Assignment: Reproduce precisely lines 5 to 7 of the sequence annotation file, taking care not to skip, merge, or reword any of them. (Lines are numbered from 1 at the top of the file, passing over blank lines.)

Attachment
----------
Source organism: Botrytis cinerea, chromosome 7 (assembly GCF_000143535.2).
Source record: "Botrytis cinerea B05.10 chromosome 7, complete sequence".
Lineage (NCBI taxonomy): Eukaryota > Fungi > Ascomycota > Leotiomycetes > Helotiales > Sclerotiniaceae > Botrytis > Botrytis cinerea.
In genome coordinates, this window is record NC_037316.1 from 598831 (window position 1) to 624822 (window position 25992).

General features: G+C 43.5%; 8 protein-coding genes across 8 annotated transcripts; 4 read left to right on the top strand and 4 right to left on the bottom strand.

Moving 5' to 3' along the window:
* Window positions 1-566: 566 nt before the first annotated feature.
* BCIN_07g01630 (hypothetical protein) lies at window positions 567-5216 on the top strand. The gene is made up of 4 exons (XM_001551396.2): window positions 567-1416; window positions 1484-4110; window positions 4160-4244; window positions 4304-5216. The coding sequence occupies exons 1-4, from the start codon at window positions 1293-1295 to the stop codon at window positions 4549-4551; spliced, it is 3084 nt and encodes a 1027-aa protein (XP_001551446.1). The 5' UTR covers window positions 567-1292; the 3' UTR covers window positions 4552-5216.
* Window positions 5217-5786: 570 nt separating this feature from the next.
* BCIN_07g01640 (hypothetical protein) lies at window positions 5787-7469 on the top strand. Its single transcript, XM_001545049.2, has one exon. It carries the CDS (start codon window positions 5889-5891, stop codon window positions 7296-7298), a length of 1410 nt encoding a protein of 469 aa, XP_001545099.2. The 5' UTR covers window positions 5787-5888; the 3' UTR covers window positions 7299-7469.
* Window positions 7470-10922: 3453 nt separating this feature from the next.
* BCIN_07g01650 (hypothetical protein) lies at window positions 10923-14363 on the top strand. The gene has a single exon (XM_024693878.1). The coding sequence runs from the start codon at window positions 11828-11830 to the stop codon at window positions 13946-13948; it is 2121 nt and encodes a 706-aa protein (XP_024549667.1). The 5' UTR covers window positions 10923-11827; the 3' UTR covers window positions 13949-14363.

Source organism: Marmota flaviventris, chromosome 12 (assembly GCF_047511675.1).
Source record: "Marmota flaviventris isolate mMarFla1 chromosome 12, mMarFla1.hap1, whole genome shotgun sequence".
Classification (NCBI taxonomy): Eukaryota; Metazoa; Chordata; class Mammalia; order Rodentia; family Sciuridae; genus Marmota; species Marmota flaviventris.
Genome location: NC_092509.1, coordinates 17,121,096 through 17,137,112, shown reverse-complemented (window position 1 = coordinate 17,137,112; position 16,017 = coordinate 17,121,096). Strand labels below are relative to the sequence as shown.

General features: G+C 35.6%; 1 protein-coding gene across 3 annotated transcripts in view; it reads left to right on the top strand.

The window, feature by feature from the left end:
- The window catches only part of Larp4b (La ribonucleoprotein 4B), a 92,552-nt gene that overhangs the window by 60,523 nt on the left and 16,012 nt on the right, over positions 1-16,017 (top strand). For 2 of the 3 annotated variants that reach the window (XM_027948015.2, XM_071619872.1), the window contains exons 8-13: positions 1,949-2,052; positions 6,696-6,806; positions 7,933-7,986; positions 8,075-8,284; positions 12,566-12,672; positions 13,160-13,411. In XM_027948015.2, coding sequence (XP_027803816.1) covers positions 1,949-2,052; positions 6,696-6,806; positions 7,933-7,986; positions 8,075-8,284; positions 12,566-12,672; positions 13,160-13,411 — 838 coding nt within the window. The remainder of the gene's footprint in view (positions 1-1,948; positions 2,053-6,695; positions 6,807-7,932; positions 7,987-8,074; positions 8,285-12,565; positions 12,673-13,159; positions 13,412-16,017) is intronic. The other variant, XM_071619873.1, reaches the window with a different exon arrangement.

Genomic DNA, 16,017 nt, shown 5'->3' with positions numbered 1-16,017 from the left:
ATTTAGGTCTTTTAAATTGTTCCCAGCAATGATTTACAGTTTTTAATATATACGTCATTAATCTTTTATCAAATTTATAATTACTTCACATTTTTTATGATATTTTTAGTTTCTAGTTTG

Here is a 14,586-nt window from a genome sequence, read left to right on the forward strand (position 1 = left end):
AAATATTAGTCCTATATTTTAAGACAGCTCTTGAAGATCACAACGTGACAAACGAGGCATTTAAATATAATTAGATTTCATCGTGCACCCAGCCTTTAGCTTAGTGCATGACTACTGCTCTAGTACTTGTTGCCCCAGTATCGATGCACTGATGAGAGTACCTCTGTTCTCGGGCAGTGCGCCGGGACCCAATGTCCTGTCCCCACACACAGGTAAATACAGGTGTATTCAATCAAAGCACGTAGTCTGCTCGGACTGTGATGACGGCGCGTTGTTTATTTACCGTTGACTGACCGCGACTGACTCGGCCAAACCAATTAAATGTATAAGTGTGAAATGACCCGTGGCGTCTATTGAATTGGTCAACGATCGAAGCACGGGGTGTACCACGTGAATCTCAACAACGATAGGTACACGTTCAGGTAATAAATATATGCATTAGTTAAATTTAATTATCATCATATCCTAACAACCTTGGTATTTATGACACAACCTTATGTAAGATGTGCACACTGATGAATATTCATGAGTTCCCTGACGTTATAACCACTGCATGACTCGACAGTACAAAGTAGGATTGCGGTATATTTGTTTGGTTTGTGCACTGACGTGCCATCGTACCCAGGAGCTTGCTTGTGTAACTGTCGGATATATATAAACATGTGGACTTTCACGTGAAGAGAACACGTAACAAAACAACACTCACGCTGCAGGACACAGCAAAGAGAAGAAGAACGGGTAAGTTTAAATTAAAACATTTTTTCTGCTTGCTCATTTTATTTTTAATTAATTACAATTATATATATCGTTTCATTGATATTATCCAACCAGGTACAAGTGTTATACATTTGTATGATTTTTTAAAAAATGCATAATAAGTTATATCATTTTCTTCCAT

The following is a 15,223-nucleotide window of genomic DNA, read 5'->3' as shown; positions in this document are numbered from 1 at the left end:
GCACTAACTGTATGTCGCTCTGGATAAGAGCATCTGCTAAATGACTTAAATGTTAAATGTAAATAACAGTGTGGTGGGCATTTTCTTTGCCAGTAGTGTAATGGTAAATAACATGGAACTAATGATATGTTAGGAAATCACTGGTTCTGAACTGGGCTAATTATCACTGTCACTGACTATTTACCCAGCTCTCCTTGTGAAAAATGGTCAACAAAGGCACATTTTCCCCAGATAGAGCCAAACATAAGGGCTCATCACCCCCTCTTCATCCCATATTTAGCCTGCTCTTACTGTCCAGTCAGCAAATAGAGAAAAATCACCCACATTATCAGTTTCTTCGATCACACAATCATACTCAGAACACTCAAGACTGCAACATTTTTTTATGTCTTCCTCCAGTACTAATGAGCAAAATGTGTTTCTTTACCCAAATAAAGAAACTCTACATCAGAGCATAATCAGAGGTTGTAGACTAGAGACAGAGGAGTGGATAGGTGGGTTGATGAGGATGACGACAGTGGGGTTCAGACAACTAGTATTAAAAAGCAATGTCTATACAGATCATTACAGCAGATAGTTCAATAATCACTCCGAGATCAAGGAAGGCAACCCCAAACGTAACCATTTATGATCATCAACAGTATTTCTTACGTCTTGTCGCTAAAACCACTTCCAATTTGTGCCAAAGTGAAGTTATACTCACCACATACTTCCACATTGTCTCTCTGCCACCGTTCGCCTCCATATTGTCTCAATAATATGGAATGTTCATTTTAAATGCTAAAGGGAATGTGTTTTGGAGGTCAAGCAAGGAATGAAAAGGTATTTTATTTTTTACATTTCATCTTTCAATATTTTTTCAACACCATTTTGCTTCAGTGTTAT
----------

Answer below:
General features: G+C 43.5%; 8 protein-coding genes across 8 annotated transcripts; 4 read left to right on the top strand and 4 right to left on the bottom strand.

Moving 5' to 3' along the window:
* Window positions 1-566: 566 nt before the first annotated feature.